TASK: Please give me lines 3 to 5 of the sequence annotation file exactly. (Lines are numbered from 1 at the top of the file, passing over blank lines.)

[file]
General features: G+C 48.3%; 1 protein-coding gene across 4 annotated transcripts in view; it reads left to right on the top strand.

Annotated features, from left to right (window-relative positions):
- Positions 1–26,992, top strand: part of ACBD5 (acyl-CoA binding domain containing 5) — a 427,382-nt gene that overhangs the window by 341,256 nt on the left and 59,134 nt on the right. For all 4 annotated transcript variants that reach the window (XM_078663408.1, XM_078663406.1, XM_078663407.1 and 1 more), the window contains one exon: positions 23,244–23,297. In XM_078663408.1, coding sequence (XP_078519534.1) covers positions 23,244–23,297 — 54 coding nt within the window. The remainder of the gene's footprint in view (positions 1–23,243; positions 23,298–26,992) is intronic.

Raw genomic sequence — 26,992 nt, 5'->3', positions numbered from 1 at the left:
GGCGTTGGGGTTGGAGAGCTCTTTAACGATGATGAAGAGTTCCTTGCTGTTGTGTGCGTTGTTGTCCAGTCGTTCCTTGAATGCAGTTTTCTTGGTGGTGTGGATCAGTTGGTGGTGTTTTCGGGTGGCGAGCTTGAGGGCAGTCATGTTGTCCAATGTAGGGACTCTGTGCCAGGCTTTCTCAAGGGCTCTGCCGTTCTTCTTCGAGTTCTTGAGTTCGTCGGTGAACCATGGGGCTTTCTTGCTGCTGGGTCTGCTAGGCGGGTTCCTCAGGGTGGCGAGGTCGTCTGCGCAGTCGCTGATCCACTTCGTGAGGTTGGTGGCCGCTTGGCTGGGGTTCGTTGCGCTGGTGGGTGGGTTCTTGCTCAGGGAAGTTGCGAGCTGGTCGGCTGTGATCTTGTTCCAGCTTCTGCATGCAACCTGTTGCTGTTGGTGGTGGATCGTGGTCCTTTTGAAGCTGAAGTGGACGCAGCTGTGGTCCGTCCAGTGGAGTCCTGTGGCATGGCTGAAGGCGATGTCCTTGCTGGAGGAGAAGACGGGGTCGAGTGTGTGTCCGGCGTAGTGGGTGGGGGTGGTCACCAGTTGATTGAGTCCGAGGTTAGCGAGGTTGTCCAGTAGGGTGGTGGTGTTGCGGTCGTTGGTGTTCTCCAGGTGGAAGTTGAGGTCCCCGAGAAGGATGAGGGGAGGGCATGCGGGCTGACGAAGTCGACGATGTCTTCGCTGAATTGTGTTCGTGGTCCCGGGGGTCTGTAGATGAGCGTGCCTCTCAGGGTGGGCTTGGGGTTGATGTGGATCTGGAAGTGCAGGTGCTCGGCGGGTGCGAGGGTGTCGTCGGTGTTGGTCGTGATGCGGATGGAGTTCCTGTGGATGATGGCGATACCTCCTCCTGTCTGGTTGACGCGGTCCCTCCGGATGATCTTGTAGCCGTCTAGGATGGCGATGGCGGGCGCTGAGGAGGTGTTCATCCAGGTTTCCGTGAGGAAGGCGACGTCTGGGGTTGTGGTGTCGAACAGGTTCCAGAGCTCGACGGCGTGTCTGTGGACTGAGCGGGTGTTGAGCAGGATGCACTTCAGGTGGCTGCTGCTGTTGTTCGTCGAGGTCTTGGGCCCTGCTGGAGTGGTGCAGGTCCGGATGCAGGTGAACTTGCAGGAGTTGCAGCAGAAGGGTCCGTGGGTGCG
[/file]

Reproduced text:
- Positions 1–26,992, top strand: part of ACBD5 (acyl-CoA binding domain containing 5) — a 427,382-nt gene that overhangs the window by 341,256 nt on the left and 59,134 nt on the right. For all 4 annotated transcript variants that reach the window (XM_078663408.1, XM_078663406.1, XM_078663407.1 and 1 more), the window contains one exon: positions 23,244–23,297. In XM_078663408.1, coding sequence (XP_078519534.1) covers positions 23,244–23,297 — 54 coding nt within the window. The remainder of the gene's footprint in view (positions 1–23,243; positions 23,298–26,992) is intronic.

Raw genomic sequence — 26,992 nt, 5'->3', positions numbered from 1 at the left:
GGCGTTGGGGTTGGAGAGCTCTTTAACGATGATGAAGAGTTCCTTGCTGTTGTGTGCGTTGTTGTCCAGTCGTTCCTTGAATGCAGTTTTCTTGGTGGTGTGGATCAGTTGGTGGTGTTTTCGGGTGGCGAGCTTGAGGGCAGTCATGTTGTCCAATGTAGGGACTCTGTGCCAGGCTTTCTCAAGGGCTCTGCCGTTCTTCTTCGAGTTCTTGAGTTCGTCGGTGAACCATGGGGCTTTCTTGCTGCTGGGTCTGCTAGGCGGGTTCCTCAGGGTGGCGAGGTCGTCTGCGCAGTCGCTGATCCACTTCGTGAGGTTGGTGGCCGCTTGGCTGGGGTTCGTTGCGCTGGTGGGTGGGTTCTTGCTCAGGGAAGTTGCGAGCTGGTCGGCTGTGATCTTGTTCCAGCTTCTGCATGCAACCTGTTGCTGTTGGTGGTGGATCGTGGTCCTTTTGAAGCTGAAGTGGACGCAGCTGTGGTCCGTCCAGTGGAGTCCTGTGGCATGGCTGAAGGCGATGTCCTTGCTGGAGGAGAAGACGGGGTCGAGTGTGTGTCCGGCGTAGTGGGTGGGGGTGGTCACCAGTTGATTGAGTCCGAGGTTAGCGAGGTTGTCCAGTAGGGTGGTGGTGTTGCGGTCGTTGGTGTTCTCCAGGTGGAAGTTGAGGTCCCCGAGAAGGATGAGGGGAGGGCATGCGGGCTGACGAAGTCGACGATGTCTTCGCTGAATTGTGTTCGTGGTCCCGGGGGTCTGTAGATGAGCGTGCCTCTCAGGGTGGGCTTGGGGTTGATGTGGATCTGGAAGTGCAGGTGCTCGGCGGGTGCGAGGGTGTCGTCGGTGTTGGTCGTGATGCGGATGGAGTTCCTGTGGATGATGGCGATACCTCCTCCTGTCTGGTTGACGCGGTCCCTCCGGATGATCTTGTAGCCGTCTAGGATGGCGATGGCGGGCGCTGAGGAGGTGTTCATCCAGGTTTCCGTGAGGAAGGCGACGTCTGGGGTTGTGGTGTCGAACAGGTTCCAGAGCTCGACGGCGTGTCTGTGGACTGAGCGGGTGTTGAGCAGGATGCACTTCAGGTGGCTGCTGCTGTTGTTCGTCGAGGTCTTGGGCCCTGCTGGAGTGGTGCAGGTCCGGATGCAGGTGAACTTGCAGGAGTTGCAGCAGAAGGGTCCGTGGGTGCG